BirdLife Australia’s National Bird Week, Aussie Backyard Bird Count held between 23-29 October this year is a major part of Bird Week celebrations As spring begins to bloom across Australia, BirdLife Australia has been busy preparing for National Bird Week—23-29 October—which includes the fourth Aussie Backyard Bird Count. National Bird Week—a tradition dating back nearly 100 years—celebrating the incredible variety of beautiful birds found in Australia. The Backyard Bird Count is an ideal way for bird lovers to experience them by taking part. Last year’s Aussie Backyard Bird Count saw a record 61,000 nature-loving Australians take time out from their busy schedules to count more than 1.4 million birds. BirdLife Australia is calling on all Australian bird lovers to join in the count again this October. Anyone who is interested in birds can join in. Whether you take part by yourself or in a group, every bird counted will help BirdLife Australia reach its target of 1.5 million birds counted in 7 days to smash last year’s record. With three years of data from the counts already collected by Australian birdwatchers, BirdLife Australia’s Sean Dooley says the results provide a picture of how our birds are faring, both locally and across Australia. “We are fortunate to have a wonderful array of birds in Australia, many that can’t be found anywhere else in the world,” Mr Dooley said. “The information we collect from the Backyard Bird Count each year not only shows how much Australians care about birds, but also provides clues to what’s happening with different bird species.” In 2016, Australian birdwatchers recorded more than 583 species, with the Rainbow Lorikeet, Noisy Miner and Australian Magpie topping the list of Australia’s most counted birds. The new, updated Aussie Bird Count app allows you to take part anywhere—not just backyards, but in local parks, botanical gardens, schoolyards or beaches—wherever you might see some birds. Download the app and join the count at aussiebirdcount.org.au. It’s easy! The national total will be updated in real time, and the app allows you to see which species are being seen in your local area.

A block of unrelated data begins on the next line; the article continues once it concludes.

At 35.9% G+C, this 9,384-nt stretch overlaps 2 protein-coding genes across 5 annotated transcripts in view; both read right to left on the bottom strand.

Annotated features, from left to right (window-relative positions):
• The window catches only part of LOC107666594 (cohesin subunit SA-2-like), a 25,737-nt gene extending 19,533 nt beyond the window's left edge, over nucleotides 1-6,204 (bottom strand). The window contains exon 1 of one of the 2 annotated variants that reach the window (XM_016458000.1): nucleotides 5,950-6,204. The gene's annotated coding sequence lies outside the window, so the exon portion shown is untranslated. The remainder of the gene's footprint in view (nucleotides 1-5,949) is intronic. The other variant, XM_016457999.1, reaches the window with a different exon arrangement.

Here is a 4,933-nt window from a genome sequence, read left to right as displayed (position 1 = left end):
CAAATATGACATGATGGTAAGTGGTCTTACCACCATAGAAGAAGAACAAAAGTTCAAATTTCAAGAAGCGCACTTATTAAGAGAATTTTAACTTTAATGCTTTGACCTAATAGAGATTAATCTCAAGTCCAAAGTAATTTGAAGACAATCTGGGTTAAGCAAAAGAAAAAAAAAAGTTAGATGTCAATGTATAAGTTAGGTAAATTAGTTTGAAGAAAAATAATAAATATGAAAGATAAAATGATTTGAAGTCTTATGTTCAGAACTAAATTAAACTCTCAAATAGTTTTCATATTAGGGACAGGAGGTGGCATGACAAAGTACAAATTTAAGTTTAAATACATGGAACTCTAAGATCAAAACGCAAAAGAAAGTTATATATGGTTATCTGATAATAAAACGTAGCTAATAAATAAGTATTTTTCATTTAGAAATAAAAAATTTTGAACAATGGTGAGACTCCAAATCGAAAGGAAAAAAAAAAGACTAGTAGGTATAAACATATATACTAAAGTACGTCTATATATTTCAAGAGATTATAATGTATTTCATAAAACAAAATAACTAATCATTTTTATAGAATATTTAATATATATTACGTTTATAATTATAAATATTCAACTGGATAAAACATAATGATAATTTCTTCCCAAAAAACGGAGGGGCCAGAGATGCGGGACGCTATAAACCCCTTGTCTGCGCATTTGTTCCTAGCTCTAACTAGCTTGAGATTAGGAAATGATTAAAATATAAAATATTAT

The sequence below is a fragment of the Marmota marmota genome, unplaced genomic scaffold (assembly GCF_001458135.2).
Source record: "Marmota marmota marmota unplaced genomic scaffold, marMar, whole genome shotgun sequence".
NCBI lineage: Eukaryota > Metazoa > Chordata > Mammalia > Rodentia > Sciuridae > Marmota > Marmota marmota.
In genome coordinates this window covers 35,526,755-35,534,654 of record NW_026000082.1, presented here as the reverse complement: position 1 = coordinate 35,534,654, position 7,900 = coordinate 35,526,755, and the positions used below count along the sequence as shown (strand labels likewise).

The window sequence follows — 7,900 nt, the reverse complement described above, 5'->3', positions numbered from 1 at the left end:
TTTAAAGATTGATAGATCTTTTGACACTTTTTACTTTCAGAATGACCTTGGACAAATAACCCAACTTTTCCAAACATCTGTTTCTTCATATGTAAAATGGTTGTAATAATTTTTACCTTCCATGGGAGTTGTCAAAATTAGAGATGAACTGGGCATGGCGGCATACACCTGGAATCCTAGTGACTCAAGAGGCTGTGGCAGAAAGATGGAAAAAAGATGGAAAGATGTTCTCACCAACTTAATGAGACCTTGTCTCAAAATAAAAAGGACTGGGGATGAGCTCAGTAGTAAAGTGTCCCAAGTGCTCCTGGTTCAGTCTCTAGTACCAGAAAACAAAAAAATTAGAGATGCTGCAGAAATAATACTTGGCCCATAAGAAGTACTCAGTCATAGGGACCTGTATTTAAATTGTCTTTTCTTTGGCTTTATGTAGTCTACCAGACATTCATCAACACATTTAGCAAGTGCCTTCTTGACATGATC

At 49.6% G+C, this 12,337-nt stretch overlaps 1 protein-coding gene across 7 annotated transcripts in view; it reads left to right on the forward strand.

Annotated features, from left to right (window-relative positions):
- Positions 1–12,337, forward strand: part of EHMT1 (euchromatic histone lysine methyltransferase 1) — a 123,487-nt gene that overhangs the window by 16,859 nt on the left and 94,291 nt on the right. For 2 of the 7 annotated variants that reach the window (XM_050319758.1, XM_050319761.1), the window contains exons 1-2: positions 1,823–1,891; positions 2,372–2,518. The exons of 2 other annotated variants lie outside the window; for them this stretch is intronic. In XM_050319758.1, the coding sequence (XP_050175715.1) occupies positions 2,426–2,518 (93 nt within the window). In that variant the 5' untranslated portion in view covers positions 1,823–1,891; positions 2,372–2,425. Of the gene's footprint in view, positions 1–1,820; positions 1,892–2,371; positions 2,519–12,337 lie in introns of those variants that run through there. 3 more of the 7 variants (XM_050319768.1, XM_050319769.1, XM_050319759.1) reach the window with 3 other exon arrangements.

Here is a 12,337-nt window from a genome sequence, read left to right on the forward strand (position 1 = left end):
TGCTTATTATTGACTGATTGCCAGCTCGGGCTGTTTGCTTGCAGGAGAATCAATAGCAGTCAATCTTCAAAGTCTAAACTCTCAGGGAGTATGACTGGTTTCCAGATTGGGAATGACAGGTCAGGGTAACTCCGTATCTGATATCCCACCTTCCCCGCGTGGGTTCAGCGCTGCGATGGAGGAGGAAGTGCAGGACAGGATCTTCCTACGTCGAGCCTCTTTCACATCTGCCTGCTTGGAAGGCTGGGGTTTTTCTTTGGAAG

Image: Georgina Steytler